Shalmaneser III

859-824BC (35)

On a black alabaster monument, now in the British Museum, are what are probably the final editions of the annals of Shalmaneser III. The famous black obelisk comes from the central building at Nimrud (Calhu) and is inscribed on all four sides with the record of the king's military achievements from the year of his accession to the thirty-first year. In addition to this inscription there are twenty small l reliefs, with annotations, depicting the payment of tribute of five conquered regions. Among those who prostrate themselves before the great king is Jehu, king of Israel.

In the first year of my reign I crossed the Euphrates at its flood. I washed my weapons in the sea; I offered sacrifices to my gods. I climbed Mount Amanus; i cut cedar and cypress timbers. I climbed Mount Lallar and there I set up my royal image. (558)

Campaign against Ahuni and Til-Barsip

In my second year I drew near to Til-Barsip. The cities of Ahuni, son of Adini, I captured. I shut him up in his city. I crossed the Euphrates at its flood; I captured Dabigu, a fortified city of Hatti, together with all the cities in the neighborhood. (559)

Campaign against Ahuni and return to Assyria

In the third year of my reign, Ahuni, son of Adini, took fright before my mighty weapons and forsook Til-Barsip, his royal city. I crossed the Euphrates. The city of Ana-Assur-utir-asbat, that lies on the other side of the Euphrates, on the Sagur River, which the Hittite people call Pitru, I seized for myself. (560)

Defeat and Capture of Ahuni

At that time I departed from Nineveh, crossed the Euphrates at its flood, pursued Ahuni, the son of Adini. He made Shitamrat, a mountain peak which is on the west bank of the Euphrates ,his stronghold. The mountain peak I stormed and captured. Ahuni, together with his gods, his chariots, his horses, his sons, his daughters, his troops I carried off and brought them to my city Assur. (561)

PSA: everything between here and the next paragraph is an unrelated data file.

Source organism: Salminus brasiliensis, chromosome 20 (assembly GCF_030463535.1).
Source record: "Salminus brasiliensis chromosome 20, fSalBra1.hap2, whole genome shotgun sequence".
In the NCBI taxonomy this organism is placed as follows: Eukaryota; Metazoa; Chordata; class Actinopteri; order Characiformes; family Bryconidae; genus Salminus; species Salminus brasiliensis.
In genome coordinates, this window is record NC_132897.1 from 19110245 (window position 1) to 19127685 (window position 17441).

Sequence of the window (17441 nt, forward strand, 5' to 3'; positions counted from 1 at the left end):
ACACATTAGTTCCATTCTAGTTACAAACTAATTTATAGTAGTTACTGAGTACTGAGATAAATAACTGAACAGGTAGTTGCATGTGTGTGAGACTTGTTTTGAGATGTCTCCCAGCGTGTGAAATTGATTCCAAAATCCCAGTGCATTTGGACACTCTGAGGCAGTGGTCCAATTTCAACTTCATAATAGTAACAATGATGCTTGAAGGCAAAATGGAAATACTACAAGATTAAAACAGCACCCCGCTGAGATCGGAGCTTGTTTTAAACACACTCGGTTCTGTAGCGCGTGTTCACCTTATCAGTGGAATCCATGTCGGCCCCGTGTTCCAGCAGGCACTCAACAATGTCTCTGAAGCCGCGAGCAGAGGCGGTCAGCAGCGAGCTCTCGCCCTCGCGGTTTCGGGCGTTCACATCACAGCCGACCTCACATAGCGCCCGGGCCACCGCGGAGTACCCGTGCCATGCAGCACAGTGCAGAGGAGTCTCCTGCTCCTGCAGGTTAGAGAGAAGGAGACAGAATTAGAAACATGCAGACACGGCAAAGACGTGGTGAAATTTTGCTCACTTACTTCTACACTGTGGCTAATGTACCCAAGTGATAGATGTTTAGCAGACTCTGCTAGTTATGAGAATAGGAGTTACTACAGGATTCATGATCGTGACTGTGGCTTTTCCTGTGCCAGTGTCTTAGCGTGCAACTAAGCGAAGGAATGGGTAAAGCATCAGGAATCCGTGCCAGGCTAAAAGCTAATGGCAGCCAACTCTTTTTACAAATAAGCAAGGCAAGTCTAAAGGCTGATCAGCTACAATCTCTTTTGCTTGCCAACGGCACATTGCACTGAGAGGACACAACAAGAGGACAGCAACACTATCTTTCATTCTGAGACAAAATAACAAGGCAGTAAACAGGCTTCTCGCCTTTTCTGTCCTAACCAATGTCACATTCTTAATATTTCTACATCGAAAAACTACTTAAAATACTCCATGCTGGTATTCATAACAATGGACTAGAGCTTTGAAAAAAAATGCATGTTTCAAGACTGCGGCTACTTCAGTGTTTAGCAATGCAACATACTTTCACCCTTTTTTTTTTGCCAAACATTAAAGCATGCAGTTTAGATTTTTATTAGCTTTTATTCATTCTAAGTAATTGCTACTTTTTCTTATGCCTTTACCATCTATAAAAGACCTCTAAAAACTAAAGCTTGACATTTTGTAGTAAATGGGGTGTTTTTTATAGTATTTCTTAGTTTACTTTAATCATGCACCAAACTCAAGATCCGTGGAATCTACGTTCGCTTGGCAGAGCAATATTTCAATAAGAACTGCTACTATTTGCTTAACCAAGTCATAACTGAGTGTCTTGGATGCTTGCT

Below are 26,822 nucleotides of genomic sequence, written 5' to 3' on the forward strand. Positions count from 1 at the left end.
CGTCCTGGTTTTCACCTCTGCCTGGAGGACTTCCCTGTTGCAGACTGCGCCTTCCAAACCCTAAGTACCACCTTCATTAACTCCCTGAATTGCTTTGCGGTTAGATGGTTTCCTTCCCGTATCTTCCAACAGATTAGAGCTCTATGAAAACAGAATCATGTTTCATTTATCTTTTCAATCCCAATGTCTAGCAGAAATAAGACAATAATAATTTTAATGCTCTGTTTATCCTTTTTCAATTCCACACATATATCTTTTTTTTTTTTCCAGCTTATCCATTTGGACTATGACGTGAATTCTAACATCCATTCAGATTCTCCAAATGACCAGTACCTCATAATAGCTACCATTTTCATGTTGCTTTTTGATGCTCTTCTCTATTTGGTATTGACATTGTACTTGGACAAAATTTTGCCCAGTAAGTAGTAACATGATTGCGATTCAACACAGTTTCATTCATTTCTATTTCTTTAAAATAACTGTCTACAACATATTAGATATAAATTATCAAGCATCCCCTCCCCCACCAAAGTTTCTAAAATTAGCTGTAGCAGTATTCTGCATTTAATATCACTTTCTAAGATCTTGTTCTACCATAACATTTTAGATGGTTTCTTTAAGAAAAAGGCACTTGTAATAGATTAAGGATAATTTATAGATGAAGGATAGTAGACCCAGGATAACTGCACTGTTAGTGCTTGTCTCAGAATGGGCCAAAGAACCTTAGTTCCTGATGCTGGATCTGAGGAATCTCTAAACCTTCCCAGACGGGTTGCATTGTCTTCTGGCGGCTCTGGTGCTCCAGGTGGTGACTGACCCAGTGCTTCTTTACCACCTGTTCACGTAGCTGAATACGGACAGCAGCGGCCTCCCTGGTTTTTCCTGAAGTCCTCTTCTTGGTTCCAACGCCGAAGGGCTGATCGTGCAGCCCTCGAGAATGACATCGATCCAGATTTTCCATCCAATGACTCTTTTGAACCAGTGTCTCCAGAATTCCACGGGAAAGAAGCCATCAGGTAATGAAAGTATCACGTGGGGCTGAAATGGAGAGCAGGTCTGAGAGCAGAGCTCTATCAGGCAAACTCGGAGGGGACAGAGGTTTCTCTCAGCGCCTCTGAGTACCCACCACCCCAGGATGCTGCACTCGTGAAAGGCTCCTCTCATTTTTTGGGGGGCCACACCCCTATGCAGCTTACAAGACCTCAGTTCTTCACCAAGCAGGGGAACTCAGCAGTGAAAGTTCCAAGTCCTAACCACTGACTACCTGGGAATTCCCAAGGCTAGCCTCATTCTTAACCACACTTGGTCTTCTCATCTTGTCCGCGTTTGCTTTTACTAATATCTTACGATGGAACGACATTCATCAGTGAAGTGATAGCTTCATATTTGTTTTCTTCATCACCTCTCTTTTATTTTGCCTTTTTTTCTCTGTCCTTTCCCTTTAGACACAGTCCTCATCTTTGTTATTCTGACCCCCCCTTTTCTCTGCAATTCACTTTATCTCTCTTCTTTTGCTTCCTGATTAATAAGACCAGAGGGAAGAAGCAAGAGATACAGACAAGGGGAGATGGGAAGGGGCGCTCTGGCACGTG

March to the source of the Tigris

I advanced to the source of the Tigris, where the waters gush forth. The weapon of Assur, my lord, I washed in those waters. I offered sacrifices to my gods. I spread a gladsome banquet. I fashioned a heroic image of myself. The glory of Assur, my lo;rd, every one of my brave deeds which I performed in different lands, I wrote upon that stele and I set it up there. (564)

Campaign against Carchemnish

In the tenth year of my reign I crossed the Euphrates for the eighth time. The cities of Sangars of Carchemish I captured. I drew near the cities of Arame. (567)

To Mount Amanus

In the seventeenth year of my reign I crossed the Euphrates. I went up to Mount Amanus; I cut cedar timbers. (574)

In my nineteenth year I crossed the Euphrates for the eighteenth time. I went up to Mount Amanus. I cut cedar timbers. (576)

To Mount Taurus

In my twenty-second year i crossed the Euphrates for the twenty-second time. I advanced to Mount Taurus, the silver mountain and Mount Muli, the marble mountain. (580)

Campaign against Urartu

In my twenty-seventh year I sent my turtan, Daian-Assur to campaign against Urartu once again. (584)

Year 31, The Great Revolt Begins

Daian-Assur iat the head of the Assyrian army is sent all about the empire to collect tribute and taxes from the king's vassals probably because the king is too old and weak to go himself. Urartians Persians, men of the Mediterranean coast are mentioned as defeated and paying tribute. Under the engravings on the black obelish in the British Museum are the following captions: The reference to Jehu is the first reference in Assyrian texts to a known biblical king.

Tribute of Sua, the Gilzanite; Silver, gold, lead, copper vessels, staves for the hand of the king, horses, camels whose backs have two humps I received from him. (588)

Tribute from Jehu, son of Omri. Silver, gold, a golden bowl, a golden beaker, golden goblets, pitchers of gold, lead, staves for the hand of the king, javeling, I received from him. (589)

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